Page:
C) there's the challenge/black stallion fantasy crap. Deep down inside, you really want to be the one to figure the horse out and make it work. When it goes well, it's a cool feeling. You did it. Flip side black stallion syndrome. If anyone keeps a nutty horse around, you can bet that consciously or not, they really WANT to be the one to finally succeed with the horse and there is some fantasy land stuff going on there.

TrotTrotPumpkn
Aug. 14, 2009, 04:43 PM
I know you've done the vet stuff, so bear with me. Knew a horse that was very similar to what's described. Felt it HAD to be some physical issue, even though no lame steps, saddlefit double checked, teeth done, etc. Horse vetted clean with flying colors (x-rays, the whole she-bang). Vet said horse knows your number, it's ok to push.

Decided to try one more thing. Bute/ulcergard for two days (night before, then morning, then rode that evening).

Horse was an angel.

Get your head checked out. Too many news stories about people who thought they were ok, right before they crashed. :-(

Seriously, for those saying sell, to who? How would that be ethical to the buyer (because I doubt anyone would buy a horse with these issues) or fair to the horse?

EiRide
Aug. 14, 2009, 04:58 PM
Food for thought - a lot of people assume that when a horse came from a bad situation, and was maybe trained/treated harshly, that that treatment is what caused the horse to be fearful/nasty/unreliable/nappy.... sometimes the horse was always like that, and that's why the previous owners resorted to whips/spurs/yelling/smacking, etc .... While I'm not condoning that, I'm just saying... don't always assume that the horse was once a loving, trustworthy animal with a fab work ethic, and that you can "rehab" it with love and patience. It may have *always* been a lazy+nappy thing, since birth - you have no way of knowing.

They do come with their own minds and attitudes! I've bred four so far and have really enjoyed bringing them on, but they sure are their own selves right from the get-go. My colt was born with a lazy streak a mile wide and a big fat Make Me sign on his butt. I know he was never beaten about, treated harshly, etc to get him like that, he just came that way. When he was a foal he used to bite and kick his mother and she did not correct him (see what permissive parenting does for you??). I started him slowly and carefully with lots of ground work and a gentle, firm approach with the help of a very good pro after I put the first six weeks on him as a three year old and then laid him off for the winter. He never would work harder than X, and once his quarter ran out he was a monster (being over 17 hands didn't help with this). I free leased him to a lesson barn where he was great with the kids because they didn't really make him work--put someone with serious goals on him who asked him to really *do* something and he would buck and rear.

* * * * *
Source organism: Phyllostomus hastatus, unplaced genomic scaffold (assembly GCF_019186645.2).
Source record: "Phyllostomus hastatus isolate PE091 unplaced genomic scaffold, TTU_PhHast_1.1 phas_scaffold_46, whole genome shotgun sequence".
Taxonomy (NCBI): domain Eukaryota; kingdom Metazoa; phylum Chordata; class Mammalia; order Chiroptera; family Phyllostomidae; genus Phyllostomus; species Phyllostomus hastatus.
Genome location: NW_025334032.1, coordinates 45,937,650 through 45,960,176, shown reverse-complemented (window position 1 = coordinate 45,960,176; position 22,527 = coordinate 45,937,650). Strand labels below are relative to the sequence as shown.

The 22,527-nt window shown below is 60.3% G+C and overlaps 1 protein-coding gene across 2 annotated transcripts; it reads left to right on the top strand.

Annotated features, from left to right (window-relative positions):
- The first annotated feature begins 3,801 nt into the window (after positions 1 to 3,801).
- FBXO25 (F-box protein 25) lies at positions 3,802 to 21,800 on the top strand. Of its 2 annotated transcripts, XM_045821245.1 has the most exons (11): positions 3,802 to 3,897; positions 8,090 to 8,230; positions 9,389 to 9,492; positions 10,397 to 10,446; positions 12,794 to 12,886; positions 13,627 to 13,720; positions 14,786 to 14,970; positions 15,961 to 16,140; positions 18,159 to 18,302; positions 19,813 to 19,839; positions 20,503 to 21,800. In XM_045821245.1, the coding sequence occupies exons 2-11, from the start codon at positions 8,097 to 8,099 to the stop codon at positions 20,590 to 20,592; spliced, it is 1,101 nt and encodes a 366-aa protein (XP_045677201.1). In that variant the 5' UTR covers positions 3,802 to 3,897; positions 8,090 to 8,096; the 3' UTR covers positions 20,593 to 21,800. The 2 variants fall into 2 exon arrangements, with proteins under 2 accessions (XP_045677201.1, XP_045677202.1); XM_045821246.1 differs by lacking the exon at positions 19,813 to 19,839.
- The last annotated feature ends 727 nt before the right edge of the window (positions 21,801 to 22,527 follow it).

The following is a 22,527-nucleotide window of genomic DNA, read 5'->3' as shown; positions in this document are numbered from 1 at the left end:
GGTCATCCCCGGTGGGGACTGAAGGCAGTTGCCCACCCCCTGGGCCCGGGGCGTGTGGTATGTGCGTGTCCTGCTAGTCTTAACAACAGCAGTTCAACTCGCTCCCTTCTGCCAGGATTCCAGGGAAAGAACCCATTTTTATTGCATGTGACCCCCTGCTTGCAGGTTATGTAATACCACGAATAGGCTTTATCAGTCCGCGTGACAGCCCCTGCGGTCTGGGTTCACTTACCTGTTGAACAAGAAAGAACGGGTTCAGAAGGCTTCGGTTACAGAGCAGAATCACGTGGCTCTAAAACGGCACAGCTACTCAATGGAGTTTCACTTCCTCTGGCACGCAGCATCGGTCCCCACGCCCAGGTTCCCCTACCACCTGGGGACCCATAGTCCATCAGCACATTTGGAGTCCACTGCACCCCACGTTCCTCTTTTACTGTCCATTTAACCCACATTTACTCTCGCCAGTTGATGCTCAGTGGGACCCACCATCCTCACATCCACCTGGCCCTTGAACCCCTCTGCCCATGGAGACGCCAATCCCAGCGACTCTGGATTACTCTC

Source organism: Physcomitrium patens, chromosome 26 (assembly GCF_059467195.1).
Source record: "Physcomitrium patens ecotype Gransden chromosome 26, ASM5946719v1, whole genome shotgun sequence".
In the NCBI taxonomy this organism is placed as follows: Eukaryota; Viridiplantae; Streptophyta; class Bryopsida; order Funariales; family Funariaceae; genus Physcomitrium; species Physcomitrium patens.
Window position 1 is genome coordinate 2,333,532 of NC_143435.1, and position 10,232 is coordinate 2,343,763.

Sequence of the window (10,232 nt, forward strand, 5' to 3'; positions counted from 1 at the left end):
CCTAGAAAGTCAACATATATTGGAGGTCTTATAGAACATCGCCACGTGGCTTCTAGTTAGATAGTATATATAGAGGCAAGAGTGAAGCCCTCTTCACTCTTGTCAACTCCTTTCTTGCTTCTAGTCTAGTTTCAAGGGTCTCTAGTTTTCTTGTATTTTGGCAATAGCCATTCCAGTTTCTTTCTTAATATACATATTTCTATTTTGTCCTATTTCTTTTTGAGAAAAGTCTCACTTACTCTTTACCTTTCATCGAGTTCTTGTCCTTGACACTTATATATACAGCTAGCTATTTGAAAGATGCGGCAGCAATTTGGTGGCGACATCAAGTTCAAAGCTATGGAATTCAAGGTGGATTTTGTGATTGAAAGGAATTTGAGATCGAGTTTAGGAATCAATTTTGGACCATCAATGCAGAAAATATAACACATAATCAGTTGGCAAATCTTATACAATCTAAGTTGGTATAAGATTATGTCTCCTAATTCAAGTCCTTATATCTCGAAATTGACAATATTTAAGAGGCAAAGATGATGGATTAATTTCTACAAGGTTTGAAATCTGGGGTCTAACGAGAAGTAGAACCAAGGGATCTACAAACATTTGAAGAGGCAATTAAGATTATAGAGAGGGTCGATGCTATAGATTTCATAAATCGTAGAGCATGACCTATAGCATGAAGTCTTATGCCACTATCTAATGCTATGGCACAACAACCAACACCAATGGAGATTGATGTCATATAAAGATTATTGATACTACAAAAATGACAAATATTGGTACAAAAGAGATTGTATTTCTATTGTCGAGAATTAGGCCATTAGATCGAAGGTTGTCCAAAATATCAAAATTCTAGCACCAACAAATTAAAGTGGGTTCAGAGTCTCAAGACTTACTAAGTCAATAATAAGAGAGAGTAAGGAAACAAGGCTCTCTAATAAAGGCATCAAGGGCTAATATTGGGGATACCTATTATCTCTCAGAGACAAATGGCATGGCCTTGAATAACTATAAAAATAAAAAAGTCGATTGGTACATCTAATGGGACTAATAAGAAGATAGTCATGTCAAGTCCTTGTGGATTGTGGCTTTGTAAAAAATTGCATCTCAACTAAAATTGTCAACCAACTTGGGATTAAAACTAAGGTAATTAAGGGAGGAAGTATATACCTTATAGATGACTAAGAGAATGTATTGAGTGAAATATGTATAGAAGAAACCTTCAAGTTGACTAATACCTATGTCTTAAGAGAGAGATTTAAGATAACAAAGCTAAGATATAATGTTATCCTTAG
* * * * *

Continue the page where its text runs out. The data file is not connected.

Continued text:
He went on to be a wheel horse, and was good at that, but would not drive alone. An injury ended the driver's career for four in hands and my guy obseleted himself with his attitude, so he moved on to do trails for someone. He always liked that and did well in that job.

Two of my other three are under saddle (the third just hit 10 weeks). #2, half sister to the colt, is the most agreeable packer the world has known. #3 is a real pistol, but getting easier by the day.

So there is my long winded example of how three youngsters raised in a similar environment can be three very different sorts, one of which was nappy with no work ethic.

luise
Aug. 14, 2009, 04:58 PM
I read your post thinking, "why is she riding this horse?" sorry, but he does not sound like fun! Too dangerous. Life is too short to ride a horse like that.

ASBJumper
Aug. 14, 2009, 05:00 PM
I never said sell. I said "find him another home". Big difference. No, there aren't many people who would pay money for a horse like this - but take him for free? If what the OP has stated is all true, then heck yes. He seems pleasant enough to handle, quiet enough at walk and trot, albeit a bit lazy, and game on the trails. That would suit plenty of purposes, and heck, maybe he'd even make a nice driving horse! I have recently seen a couple of ads looking for herd babysitters that could do an occasional leisurely trail ride as well. Sounds to me like the horse is fine until he's asked to really work - using his hind end, going forward with impulsion, going in a frame (I assume), bending, etc... plenty of homes don't ever ask that of their horses. Just that they accept a saddle and a rider at a leisurely pace for a bit.

Edited to add - EiRide illustrated my post perfectly.. we were obviously posting at the same time.. :D

twofatponies
Aug. 14, 2009, 05:03 PM
The "sell the horse" route gets pretty complicated when you have one like this.